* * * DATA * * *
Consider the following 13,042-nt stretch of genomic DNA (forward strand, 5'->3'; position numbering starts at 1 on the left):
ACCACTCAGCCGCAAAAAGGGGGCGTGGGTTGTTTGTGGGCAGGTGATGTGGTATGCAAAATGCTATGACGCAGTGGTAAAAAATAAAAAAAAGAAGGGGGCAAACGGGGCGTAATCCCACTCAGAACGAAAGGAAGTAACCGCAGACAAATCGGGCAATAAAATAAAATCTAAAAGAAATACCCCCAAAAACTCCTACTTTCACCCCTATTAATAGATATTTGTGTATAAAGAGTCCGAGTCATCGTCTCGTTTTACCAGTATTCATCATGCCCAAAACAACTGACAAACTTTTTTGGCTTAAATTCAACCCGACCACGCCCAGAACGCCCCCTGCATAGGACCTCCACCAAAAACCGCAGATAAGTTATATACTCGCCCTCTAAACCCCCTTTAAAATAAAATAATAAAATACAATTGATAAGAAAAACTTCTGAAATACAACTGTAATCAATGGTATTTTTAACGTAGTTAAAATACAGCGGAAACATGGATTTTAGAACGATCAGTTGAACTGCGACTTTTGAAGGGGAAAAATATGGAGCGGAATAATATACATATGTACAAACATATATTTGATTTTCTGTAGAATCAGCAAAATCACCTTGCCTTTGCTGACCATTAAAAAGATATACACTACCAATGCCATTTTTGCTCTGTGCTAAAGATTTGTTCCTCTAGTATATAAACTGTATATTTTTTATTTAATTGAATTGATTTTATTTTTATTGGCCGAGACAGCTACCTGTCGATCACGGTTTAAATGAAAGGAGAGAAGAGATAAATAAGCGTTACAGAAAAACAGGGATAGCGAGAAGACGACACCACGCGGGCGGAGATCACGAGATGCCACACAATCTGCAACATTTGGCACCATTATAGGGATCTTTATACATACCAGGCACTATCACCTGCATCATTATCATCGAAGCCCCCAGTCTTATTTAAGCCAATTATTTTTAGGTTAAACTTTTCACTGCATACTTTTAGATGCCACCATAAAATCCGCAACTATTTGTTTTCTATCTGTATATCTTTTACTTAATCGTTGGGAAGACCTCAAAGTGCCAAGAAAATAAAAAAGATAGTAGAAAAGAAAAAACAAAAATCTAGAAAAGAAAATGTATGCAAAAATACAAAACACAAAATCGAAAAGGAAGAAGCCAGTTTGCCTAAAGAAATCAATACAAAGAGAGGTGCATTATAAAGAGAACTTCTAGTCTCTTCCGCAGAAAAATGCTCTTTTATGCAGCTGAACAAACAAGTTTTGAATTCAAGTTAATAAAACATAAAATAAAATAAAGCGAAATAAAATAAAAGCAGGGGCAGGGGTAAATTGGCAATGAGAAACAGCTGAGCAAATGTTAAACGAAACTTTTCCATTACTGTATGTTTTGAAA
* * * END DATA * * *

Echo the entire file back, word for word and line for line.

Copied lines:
Consider the following 13,042-nt stretch of genomic DNA (forward strand, 5'->3'; position numbering starts at 1 on the left):
ACCACTCAGCCGCAAAAAGGGGGCGTGGGTTGTTTGTGGGCAGGTGATGTGGTATGCAAAATGCTATGACGCAGTGGTAAAAAATAAAAAAAAGAAGGGGGCAAACGGGGCGTAATCCCACTCAGAACGAAAGGAAGTAACCGCAGACAAATCGGGCAATAAAATAAAATCTAAAAGAAATACCCCCAAAAACTCCTACTTTCACCCCTATTAATAGATATTTGTGTATAAAGAGTCCGAGTCATCGTCTCGTTTTACCAGTATTCATCATGCCCAAAACAACTGACAAACTTTTTTGGCTTAAATTCAACCCGACCACGCCCAGAACGCCCCCTGCATAGGACCTCCACCAAAAACCGCAGATAAGTTATATACTCGCCCTCTAAACCCCCTTTAAAATAAAATAATAAAATACAATTGATAAGAAAAACTTCTGAAATACAACTGTAATCAATGGTATTTTTAACGTAGTTAAAATACAGCGGAAACATGGATTTTAGAACGATCAGTTGAACTGCGACTTTTGAAGGGGAAAAATATGGAGCGGAATAATATACATATGTACAAACATATATTTGATTTTCTGTAGAATCAGCAAAATCACCTTGCCTTTGCTGACCATTAAAAAGATATACACTACCAATGCCATTTTTGCTCTGTGCTAAAGATTTGTTCCTCTAGTATATAAACTGTATATTTTTTATTTAATTGAATTGATTTTATTTTTATTGGCCGAGACAGCTACCTGTCGATCACGGTTTAAATGAAAGGAGAGAAGAGATAAATAAGCGTTACAGAAAAACAGGGATAGCGAGAAGACGACACCACGCGGGCGGAGATCACGAGATGCCACACAATCTGCAACATTTGGCACCATTATAGGGATCTTTATACATACCAGGCACTATCACCTGCATCATTATCATCGAAGCCCCCAGTCTTATTTAAGCCAATTATTTTTAGGTTAAACTTTTCACTGCATACTTTTAGATGCCACCATAAAATCCGCAACTATTTGTTTTCTATCTGTATATCTTTTACTTAATCGTTGGGAAGACCTCAAAGTGCCAAGAAAATAAAAAAGATAGTAGAAAAGAAAAAACAAAAATCTAGAAAAGAAAATGTATGCAAAAATACAAAACACAAAATCGAAAAGGAAGAAGCCAGTTTGCCTAAAGAAATCAATACAAAGAGAGGTGCATTATAAAGAGAACTTCTAGTCTCTTCCGCAGAAAAATGCTCTTTTATGCAGCTGAACAAACAAGTTTTGAATTCAAGTTAATAAAACATAAAATAAAATAAAGCGAAATAAAATAAAAGCAGGGGCAGGGGTAAATTGGCAATGAGAAACAGCTGAGCAAATGTTAAACGAAACTTTTCCATTACTGTATGTTTTGAAA